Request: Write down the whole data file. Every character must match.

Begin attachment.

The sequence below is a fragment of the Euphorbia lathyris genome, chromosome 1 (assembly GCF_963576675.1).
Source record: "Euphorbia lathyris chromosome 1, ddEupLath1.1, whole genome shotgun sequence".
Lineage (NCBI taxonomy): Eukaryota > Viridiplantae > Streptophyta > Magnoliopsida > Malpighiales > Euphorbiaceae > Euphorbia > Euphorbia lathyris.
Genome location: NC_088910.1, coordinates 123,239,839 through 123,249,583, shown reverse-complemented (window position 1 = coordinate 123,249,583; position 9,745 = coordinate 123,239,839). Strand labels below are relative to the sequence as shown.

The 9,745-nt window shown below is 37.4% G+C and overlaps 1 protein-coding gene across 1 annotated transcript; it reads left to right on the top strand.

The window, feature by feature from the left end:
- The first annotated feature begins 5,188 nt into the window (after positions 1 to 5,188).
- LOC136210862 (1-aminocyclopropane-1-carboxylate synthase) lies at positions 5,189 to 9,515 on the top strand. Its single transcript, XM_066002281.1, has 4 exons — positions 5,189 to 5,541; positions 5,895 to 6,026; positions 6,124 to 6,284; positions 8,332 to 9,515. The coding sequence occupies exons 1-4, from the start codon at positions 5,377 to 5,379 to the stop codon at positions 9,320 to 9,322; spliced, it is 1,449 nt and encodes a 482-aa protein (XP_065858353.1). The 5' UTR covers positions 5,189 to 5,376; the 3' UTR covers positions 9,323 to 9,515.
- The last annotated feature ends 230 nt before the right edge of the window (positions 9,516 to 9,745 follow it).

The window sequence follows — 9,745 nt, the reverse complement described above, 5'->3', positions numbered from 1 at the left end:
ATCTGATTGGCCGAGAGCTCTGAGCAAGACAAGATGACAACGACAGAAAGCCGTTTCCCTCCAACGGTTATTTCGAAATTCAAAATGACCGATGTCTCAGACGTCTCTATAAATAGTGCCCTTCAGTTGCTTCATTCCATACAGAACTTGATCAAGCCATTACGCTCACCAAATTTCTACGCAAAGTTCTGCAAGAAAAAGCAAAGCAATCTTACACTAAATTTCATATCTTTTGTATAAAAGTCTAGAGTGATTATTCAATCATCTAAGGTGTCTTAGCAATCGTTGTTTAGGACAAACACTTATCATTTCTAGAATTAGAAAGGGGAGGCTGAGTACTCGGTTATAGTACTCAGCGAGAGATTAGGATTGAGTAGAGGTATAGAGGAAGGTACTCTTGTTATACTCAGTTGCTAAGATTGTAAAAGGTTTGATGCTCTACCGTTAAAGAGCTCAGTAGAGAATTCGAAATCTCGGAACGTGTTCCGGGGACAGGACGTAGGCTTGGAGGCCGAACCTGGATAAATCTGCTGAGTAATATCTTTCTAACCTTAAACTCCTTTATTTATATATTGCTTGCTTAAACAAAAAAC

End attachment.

The sequence below is a fragment of the Euphorbia lathyris genome, chromosome 1 (assembly GCF_963576675.1).
Source record: "Euphorbia lathyris chromosome 1, ddEupLath1.1, whole genome shotgun sequence".
Lineage (NCBI taxonomy): Eukaryota > Viridiplantae > Streptophyta > Magnoliopsida > Malpighiales > Euphorbiaceae > Euphorbia > Euphorbia lathyris.
Genome location: NC_088910.1, coordinates 123,239,839 through 123,249,583, shown reverse-complemented (window position 1 = coordinate 123,249,583; position 9,745 = coordinate 123,239,839). Strand labels below are relative to the sequence as shown.

The 9,745-nt window shown below is 37.4% G+C and overlaps 1 protein-coding gene across 1 annotated transcript; it reads left to right on the top strand.

The window, feature by feature from the left end:
- The first annotated feature begins 5,188 nt into the window (after positions 1 to 5,188).
- LOC136210862 (1-aminocyclopropane-1-carboxylate synthase) lies at positions 5,189 to 9,515 on the top strand. Its single transcript, XM_066002281.1, has 4 exons — positions 5,189 to 5,541; positions 5,895 to 6,026; positions 6,124 to 6,284; positions 8,332 to 9,515. The coding sequence occupies exons 1-4, from the start codon at positions 5,377 to 5,379 to the stop codon at positions 9,320 to 9,322; spliced, it is 1,449 nt and encodes a 482-aa protein (XP_065858353.1). The 5' UTR covers positions 5,189 to 5,376; the 3' UTR covers positions 9,323 to 9,515.
- The last annotated feature ends 230 nt before the right edge of the window (positions 9,516 to 9,745 follow it).

The window sequence follows — 9,745 nt, the reverse complement described above, 5'->3', positions numbered from 1 at the left end:
ATCTGATTGGCCGAGAGCTCTGAGCAAGACAAGATGACAACGACAGAAAGCCGTTTCCCTCCAACGGTTATTTCGAAATTCAAAATGACCGATGTCTCAGACGTCTCTATAAATAGTGCCCTTCAGTTGCTTCATTCCATACAGAACTTGATCAAGCCATTACGCTCACCAAATTTCTACGCAAAGTTCTGCAAGAAAAAGCAAAGCAATCTTACACTAAATTTCATATCTTTTGTATAAAAGTCTAGAGTGATTATTCAATCATCTAAGGTGTCTTAGCAATCGTTGTTTAGGACAAACACTTATCATTTCTAGAATTAGAAAGGGGAGGCTGAGTACTCGGTTATAGTACTCAGCGAGAGATTAGGATTGAGTAGAGGTATAGAGGAAGGTACTCTTGTTATACTCAGTTGCTAAGATTGTAAAAGGTTTGATGCTCTACCGTTAAAGAGCTCAGTAGAGAATTCGAAATCTCGGAACGTGTTCCGGGGACAGGACGTAGGCTTGGAGGCCGAACCTGGATAAATCTGCTGAGTAATATCTTTCTAACCTTAAACTCCTTTATTTATATATTGCTTGCTTAAACAAAAAAC